Losers and Tax Returns

We hate it, but it happens: that promising company with the brilliant founder we invested in
has failed. At least we can take a loss for tax purposes. However, if you have invested through an SPV, it adds insult to injury to have to pay the professional fees to file the tax return in order to pass the loss through to the syndicate members.

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Best Practices in Forming Investment Syndicates II

Loon Creek helps investors form and administer investment syndicates.  This is one in a series of blog posts based upon our experiences in doing so.

An investment syndicate (also known as a “single purpose vehicle” or a “single investment entity”) is a group of investors who combine together into some type of organizational vehicle in order to make an investment in a specific company.  Usually the vehicle is a limited liability company (LLC).

In other posts I wrote about why investors might want to form investment syndicates and some of the decisions they must make to set up a syndicate.  This is the second post discussing some of the best practices we have learned in helping our clients set up investment syndicates.

Best Practices

  • Company Reports.  Companies should be reporting to their investors at least quarterly. Periodically they will need the managing member’s signature on documents relating to shareholder matters.  If you have multiple syndicates, managing these communications can become unwieldy. Set up a mailbox to receive reports and requests from the underlying company in which the syndicate invests.  Auto forward those reports and requests to the managing member.

  • Annual Reports.  Prepare financial statements for the syndicate and email them to all members on an annual basis, even if there is no change to report.  This not only reminds the members of their investment but also assures the email addresses are kept up to date.

  • Use Electronic Signatures. Electronic signatures have the obvious advantage of not having to sign and scan documents.  The signers can execute the documents online immediately. There are a number of electronic signature systems on the marketplace which enable such signatures and offer the further advantage of tracking the documents.  One such system is Docusign.

  • Operating Expenses.  If it is known there will be operating expenses (e.g. there will be tax return preparation expenses when a note converts with accrued interest), call the funds to cover those expenses at the time the call is made for the initial investment.  The cash can remain in the bank or trust account until needed, thereby avoiding small capital calls. If the cash is not needed, it can be returned to the investors.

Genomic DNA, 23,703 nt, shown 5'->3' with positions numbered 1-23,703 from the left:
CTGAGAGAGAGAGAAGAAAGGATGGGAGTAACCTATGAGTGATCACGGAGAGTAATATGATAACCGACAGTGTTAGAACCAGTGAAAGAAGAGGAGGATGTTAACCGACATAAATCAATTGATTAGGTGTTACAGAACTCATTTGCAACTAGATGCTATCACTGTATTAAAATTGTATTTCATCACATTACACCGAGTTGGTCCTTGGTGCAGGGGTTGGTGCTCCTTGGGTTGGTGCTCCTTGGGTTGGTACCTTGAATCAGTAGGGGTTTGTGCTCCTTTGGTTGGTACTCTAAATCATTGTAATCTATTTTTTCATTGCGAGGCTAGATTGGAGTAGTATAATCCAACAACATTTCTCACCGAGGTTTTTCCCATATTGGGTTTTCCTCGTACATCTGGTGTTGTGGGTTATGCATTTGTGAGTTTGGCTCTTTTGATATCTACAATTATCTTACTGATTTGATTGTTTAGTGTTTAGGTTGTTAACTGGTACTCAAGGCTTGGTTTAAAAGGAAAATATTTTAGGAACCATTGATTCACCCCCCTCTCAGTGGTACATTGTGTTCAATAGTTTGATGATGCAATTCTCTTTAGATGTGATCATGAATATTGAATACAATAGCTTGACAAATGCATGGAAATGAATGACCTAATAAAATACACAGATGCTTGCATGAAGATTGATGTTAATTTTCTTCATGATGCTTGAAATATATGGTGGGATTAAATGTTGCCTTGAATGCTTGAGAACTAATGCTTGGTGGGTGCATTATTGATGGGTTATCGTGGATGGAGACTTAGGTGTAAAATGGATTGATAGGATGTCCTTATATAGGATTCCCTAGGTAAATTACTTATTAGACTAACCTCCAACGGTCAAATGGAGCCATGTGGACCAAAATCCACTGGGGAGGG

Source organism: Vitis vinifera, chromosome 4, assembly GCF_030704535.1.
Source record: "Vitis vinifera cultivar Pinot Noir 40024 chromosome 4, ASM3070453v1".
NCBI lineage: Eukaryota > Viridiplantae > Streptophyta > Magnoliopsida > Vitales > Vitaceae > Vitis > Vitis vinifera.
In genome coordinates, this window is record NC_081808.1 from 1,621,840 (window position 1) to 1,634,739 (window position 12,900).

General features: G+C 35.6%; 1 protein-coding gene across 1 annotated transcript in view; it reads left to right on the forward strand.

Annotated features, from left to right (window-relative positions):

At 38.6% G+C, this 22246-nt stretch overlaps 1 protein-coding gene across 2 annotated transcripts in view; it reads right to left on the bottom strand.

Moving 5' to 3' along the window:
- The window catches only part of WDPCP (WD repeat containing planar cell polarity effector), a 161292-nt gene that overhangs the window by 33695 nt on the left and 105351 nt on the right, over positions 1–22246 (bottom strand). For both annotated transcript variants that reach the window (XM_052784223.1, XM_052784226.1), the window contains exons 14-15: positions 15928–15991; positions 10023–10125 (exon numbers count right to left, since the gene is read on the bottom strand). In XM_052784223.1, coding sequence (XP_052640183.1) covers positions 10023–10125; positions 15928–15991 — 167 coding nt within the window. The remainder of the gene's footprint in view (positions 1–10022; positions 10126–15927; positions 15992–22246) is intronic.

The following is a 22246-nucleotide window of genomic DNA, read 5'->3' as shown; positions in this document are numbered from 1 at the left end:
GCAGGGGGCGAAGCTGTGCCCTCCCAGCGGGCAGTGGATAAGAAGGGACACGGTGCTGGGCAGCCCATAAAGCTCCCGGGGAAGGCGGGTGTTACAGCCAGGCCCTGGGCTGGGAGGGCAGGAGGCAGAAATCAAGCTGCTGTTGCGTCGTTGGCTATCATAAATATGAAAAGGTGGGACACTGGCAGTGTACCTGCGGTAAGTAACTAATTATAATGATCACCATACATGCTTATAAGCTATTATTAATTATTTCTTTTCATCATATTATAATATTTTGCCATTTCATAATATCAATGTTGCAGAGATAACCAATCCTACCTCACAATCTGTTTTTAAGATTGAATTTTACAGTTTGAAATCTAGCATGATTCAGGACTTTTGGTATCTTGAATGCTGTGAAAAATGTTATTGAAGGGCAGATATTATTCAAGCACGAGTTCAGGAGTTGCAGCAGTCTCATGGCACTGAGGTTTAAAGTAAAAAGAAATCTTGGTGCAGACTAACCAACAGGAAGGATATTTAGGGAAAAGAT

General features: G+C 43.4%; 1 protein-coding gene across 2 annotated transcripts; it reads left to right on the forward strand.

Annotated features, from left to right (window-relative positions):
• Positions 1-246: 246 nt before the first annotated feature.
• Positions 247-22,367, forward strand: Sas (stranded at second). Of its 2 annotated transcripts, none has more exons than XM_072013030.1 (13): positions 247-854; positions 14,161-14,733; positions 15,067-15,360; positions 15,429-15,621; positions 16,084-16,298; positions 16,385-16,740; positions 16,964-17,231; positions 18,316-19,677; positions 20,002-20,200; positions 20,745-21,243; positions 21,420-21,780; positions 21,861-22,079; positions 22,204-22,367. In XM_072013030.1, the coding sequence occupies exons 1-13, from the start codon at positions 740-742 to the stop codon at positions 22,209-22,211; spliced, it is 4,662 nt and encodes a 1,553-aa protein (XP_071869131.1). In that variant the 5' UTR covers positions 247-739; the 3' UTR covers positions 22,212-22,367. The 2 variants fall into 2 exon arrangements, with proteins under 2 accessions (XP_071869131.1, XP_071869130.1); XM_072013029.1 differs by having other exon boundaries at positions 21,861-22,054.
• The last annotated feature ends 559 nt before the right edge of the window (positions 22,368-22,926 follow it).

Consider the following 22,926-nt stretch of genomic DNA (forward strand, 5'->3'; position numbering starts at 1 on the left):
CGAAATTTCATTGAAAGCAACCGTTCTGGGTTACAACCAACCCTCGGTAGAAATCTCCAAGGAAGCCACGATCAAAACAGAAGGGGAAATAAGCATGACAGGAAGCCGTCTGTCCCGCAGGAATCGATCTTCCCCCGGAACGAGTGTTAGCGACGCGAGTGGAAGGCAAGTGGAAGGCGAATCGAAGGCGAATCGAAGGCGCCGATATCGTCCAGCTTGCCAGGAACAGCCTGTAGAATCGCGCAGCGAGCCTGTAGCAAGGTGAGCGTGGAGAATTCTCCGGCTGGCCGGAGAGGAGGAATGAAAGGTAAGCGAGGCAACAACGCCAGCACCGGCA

• Avoid tax returns.  Tax returns cost time and money to prepare and generate K-1s for the investors.  The IRS does not require a tax return in years where no taxable transactions have occurred. Making an investment is not a reportable transaction, but operating expenses may be. Keep set up and annual operating expenses out of the LLC by having the investors pay them personally.  In such a scenario, a tax return must be filed only when a note with accrued interest converts, or the investment is sold or written off.


The above are just a few of the best practices we have learned in assisting our clients form investment syndicates.  Decisions made when forming the LLC can minimize costs and inconvenience to the members throughout the life of the syndicate.  In other posts I write more about each of the best practices.

Loon Creek specializes in syndication services for angel investors You can learn more about our services on our web site.  


Simplifying Angel Investing: The Use of Investment Syndicates

Decisions to be Made in Forming Investment Syndicates


Loon Creek
Loon Creek specializes in streamlined group investing services for angel investors. Formed in 2010 to address the needs of the local angel community, the company has grown to provide services to angel investors across the U.S. The Partners are active angel investors, and experts in the unique challenges of investing in early stage companies.
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